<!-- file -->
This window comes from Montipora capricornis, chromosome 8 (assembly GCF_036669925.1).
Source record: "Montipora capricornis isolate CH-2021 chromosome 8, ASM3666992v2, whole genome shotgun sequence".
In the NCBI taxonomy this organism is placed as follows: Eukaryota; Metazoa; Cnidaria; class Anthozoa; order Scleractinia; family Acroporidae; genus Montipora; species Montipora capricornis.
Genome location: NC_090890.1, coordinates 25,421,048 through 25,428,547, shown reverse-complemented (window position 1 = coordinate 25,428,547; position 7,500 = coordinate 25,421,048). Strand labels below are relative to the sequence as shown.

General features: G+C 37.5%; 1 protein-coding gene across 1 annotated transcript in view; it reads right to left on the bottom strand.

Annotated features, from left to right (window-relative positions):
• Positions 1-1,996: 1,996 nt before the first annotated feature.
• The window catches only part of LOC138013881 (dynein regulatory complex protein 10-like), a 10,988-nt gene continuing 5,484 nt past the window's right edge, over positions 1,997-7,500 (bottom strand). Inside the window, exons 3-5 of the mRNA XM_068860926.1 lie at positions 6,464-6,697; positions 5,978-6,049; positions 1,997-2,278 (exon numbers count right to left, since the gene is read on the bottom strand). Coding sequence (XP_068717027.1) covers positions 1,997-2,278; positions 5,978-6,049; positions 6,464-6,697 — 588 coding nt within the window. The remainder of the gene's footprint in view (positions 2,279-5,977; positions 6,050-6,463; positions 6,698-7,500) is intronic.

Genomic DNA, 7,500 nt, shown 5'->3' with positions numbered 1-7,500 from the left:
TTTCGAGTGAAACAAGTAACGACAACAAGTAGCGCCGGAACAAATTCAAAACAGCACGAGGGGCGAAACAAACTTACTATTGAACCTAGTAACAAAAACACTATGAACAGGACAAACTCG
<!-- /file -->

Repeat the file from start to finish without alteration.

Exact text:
This window comes from Montipora capricornis, chromosome 8 (assembly GCF_036669925.1).
Source record: "Montipora capricornis isolate CH-2021 chromosome 8, ASM3666992v2, whole genome shotgun sequence".
In the NCBI taxonomy this organism is placed as follows: Eukaryota; Metazoa; Cnidaria; class Anthozoa; order Scleractinia; family Acroporidae; genus Montipora; species Montipora capricornis.
Genome location: NC_090890.1, coordinates 25,421,048 through 25,428,547, shown reverse-complemented (window position 1 = coordinate 25,428,547; position 7,500 = coordinate 25,421,048). Strand labels below are relative to the sequence as shown.

General features: G+C 37.5%; 1 protein-coding gene across 1 annotated transcript in view; it reads right to left on the bottom strand.

Annotated features, from left to right (window-relative positions):
• Positions 1-1,996: 1,996 nt before the first annotated feature.
• The window catches only part of LOC138013881 (dynein regulatory complex protein 10-like), a 10,988-nt gene continuing 5,484 nt past the window's right edge, over positions 1,997-7,500 (bottom strand). Inside the window, exons 3-5 of the mRNA XM_068860926.1 lie at positions 6,464-6,697; positions 5,978-6,049; positions 1,997-2,278 (exon numbers count right to left, since the gene is read on the bottom strand). Coding sequence (XP_068717027.1) covers positions 1,997-2,278; positions 5,978-6,049; positions 6,464-6,697 — 588 coding nt within the window. The remainder of the gene's footprint in view (positions 2,279-5,977; positions 6,050-6,463; positions 6,698-7,500) is intronic.

Genomic DNA, 7,500 nt, shown 5'->3' with positions numbered 1-7,500 from the left:
TTTCGAGTGAAACAAGTAACGACAACAAGTAGCGCCGGAACAAATTCAAAACAGCACGAGGGGCGAAACAAACTTACTATTGAACCTAGTAACAAAAACACTATGAACAGGACAAACTCG